How a Buildsafe UAE initiative currently being piloted by six international contractors in the MIddle East is engaging workers to boost health and safety on construction sites
There are numerous challenges in ensuring good health and safety standards on UAE construction sites, particularly communicating best practice to the many different nationalities of the region’s workforce.
However, the latest Worker Champions initiative recently launched by not-for-profit organization Buildsafe UAE breaks down barriers by empowering members of the construction workforce to communicate and monitor standards among their peers, explains Buildsafe UAE assistant project manager Elias McGrath. “It’s about engaging the workers,” adds Impactt Ltd senior project manager — MENA Jaana Quaintance, who conceived the initial idea for Worker Champions.
Six international contractors operating in the Middle East are currently piloting the Worker Champions initiative; ABM, Al Habtoor Leighton, Murray & Roberts, Al Naboodah, Dutco Balfour Beatty and Six Construct. This involves appointing a committee member, selecting one project for the case study carried out from February to July, 2010, and appointing a mentor and one worker from four areas; steel fixing, scaffolding, carpentering and masonry — to form the Worker Champions team. The Worker Champions take on responsibility for disseminating Buildsafe UAE health and safety information among their colleagues, discussing how standards can be improved, regularly feeding operational issues back to management and liaising with Buildsafe to establish how the organisation and industry can work together more effectively.
A number of performance monitors have been developed. These include generating monthly, project-specific safety statistics, a ‘site safety metre’ audit carried out weekly by the Worker Champions; followed by a team meeting with the mentor. Buildsafe measures group performance at monthly intervals and committee members conduct a monthly site visit and progress review. Furthermore, contractors involved are required to collaborate to discuss and compare outcomes.
“The initiative has really taken off. The idea was born out of the fact that we have so many nationalities and cultures in the UAE. The workers we invited to become champions already had some interest in safety and they’re able to communicate well with their fellow workers,” observes Al Habtoor Leighton Group director for QHSE & training Thomas McGuire.
McGuire is the Buildsafe committee member steering Al Habtoor Leighton Groups and Murray & Roberts involvement in the initiative, which is being piloted on the Paris Sorbonne University Campus, Al Reem Island in Abu Dhabi.
“The champions are received well by co-workers because the champions are respected as part of the workforce. In fact, we’ve had a number of labourers coming to us to ask if they can become a champion,” adds McGuire. He says that peer pressure resulting from competition between staff in different areas of the construction site has been a good driver of standards.
Similarly Besix regional HSE manager Lyndon Davies — Buildsafe committee member for Six Construct’s participating project; Abu Dhabi sewage treatment plant in Al Wathba — has witnessed positive results.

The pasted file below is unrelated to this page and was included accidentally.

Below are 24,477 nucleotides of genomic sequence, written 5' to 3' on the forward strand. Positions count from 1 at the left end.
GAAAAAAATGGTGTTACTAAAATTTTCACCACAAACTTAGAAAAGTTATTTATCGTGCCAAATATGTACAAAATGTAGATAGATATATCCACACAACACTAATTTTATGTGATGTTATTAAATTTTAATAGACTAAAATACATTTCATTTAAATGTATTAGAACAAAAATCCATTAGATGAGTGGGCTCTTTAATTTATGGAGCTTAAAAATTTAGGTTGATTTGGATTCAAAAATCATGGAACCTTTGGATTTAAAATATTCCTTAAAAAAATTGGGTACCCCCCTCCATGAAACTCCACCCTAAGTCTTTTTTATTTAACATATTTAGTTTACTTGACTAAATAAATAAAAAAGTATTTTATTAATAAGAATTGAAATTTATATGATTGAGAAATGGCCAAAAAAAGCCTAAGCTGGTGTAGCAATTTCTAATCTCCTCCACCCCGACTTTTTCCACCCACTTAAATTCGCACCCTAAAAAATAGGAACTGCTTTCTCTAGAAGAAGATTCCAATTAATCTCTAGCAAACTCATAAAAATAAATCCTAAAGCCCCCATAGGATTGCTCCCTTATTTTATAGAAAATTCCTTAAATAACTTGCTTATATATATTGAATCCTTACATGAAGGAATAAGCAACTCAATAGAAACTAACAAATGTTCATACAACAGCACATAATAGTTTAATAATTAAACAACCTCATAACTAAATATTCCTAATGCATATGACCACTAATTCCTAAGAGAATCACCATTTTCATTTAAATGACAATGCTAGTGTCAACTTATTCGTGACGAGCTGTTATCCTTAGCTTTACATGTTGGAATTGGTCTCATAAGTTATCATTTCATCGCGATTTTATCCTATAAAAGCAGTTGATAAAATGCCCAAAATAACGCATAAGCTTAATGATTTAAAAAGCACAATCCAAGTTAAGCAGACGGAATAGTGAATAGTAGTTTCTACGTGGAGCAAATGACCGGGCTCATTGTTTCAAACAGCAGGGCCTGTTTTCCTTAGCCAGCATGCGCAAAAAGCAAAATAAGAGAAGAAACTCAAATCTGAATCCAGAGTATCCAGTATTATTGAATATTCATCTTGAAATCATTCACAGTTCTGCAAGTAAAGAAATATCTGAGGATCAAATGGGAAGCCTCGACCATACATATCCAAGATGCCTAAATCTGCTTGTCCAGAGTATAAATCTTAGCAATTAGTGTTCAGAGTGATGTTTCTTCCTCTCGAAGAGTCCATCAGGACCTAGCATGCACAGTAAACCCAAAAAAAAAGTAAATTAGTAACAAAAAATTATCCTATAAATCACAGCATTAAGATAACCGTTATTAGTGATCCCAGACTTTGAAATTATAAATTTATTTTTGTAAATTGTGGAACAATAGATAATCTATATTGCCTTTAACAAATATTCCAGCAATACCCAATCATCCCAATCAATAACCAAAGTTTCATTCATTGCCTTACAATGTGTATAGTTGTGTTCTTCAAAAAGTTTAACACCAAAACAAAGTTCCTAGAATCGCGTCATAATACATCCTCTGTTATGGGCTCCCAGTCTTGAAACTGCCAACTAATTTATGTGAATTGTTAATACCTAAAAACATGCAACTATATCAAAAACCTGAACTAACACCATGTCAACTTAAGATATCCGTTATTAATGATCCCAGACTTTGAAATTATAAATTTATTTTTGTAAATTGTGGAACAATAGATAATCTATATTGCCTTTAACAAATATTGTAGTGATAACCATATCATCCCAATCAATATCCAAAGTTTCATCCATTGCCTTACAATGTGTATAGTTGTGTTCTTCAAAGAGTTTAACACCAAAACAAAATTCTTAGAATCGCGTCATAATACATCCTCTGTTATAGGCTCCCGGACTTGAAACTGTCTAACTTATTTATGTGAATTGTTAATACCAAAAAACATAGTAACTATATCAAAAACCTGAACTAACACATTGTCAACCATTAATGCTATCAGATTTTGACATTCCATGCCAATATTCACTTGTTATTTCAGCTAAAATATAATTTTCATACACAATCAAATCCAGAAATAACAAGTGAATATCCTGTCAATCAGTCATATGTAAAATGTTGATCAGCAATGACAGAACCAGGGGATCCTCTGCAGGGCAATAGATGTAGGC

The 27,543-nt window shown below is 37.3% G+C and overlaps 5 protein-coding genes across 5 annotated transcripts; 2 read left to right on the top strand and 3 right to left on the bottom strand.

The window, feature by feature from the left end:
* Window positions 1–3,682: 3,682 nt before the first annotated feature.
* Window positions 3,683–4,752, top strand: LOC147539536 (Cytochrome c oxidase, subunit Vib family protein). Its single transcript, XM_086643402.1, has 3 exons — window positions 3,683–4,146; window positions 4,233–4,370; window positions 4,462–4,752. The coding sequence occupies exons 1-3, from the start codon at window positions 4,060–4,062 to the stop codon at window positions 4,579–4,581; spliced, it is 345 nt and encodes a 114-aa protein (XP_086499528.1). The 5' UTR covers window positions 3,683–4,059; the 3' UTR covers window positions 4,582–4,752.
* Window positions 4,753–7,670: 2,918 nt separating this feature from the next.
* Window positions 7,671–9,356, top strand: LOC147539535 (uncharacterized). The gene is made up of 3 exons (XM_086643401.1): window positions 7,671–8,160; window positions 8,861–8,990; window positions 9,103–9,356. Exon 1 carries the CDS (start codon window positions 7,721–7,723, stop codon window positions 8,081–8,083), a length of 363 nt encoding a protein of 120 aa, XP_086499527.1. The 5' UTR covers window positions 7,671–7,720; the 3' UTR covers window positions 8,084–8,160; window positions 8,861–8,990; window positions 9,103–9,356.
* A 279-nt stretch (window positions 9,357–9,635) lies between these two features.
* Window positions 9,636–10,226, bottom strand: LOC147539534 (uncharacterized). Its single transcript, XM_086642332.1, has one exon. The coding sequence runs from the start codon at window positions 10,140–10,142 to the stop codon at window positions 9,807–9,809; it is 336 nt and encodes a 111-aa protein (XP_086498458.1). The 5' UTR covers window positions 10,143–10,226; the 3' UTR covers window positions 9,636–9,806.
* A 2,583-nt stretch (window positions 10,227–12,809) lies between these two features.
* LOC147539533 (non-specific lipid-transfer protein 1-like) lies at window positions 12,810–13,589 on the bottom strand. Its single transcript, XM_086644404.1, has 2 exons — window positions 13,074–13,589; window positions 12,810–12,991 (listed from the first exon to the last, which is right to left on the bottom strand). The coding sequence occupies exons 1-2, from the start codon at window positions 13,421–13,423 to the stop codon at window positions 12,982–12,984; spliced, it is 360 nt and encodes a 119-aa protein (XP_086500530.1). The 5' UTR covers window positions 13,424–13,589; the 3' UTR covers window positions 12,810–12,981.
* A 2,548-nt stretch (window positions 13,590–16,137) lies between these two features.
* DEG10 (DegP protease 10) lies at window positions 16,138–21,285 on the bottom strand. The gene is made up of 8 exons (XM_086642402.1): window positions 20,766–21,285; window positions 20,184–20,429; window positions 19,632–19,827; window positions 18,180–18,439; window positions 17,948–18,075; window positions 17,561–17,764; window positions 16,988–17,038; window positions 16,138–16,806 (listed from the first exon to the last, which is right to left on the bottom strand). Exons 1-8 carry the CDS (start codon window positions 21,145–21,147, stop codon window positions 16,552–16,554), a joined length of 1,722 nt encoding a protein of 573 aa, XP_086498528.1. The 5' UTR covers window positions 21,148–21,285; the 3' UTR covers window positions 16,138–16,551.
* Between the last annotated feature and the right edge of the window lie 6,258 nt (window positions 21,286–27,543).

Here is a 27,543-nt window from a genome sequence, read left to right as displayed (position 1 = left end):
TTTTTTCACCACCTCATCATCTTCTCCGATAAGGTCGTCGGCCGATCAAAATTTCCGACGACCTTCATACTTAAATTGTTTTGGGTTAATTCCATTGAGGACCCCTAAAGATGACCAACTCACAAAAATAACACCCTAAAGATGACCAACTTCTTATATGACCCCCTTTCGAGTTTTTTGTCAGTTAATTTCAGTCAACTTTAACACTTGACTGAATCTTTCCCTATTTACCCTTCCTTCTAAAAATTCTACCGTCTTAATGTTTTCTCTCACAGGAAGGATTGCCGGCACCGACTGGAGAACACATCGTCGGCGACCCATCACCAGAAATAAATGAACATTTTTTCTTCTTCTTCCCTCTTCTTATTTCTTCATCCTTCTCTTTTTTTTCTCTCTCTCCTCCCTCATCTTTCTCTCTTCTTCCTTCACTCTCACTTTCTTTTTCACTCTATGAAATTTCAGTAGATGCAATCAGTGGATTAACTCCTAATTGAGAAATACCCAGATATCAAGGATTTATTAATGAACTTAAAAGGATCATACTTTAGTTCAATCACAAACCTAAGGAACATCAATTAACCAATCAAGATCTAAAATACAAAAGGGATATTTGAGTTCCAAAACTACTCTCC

“The initiative involves workers identifying hazards, which is real step forward. Many did not realise that we have so many regulations and standards in the UAE and that we must follow those regulations to ensure that we work safely. At first, the other workers were amazed that fellow workers were carrying out safety inspections and now everyone wants to get involved in carrying out the inspections,” he says.
Champions are rewarded for their efforts with a certificate, as well as invitations to events celebrating progress made. Team incentives come in the form of tickets to the cricket, free lunches, cinema tickets, free metro rides and phone credit among other rewards.
Both committee members say they consider the pilot to have already been so successful that they are looking at eventually making it common practice within their organisations. “The idea is to try and launch the Worker Champions initiative across the company sometime towards the end of the year; we just have to ensure that we have the correct resources available,” explains Davies.
McGuire adds that the Workers Champions will remain in the role for as long as they wish to while working for the company; championing safety across various projects they’re involved in.
“We’ll continue the initiative even after the pilot as we’re seeing positive strides. Each of the sites is comparing notes, benchmarking performance and assessing results. When the case study data is available to confirm the success of the initiative, we intend to roll it out across our projects,” reveals McGuire.
In fact, Al Habtoor Leighton Group is already beginning to put in place a training programme for implementing the Worker Champions initiative. “We hope that the scheme will firmly root in the UAE and spread across all organisations and all construction sites,” says McGuire.
“Workers have a right to operate in a safe environment, but they also have the responsibility to ensure a safe environment,” concludes Quaintance.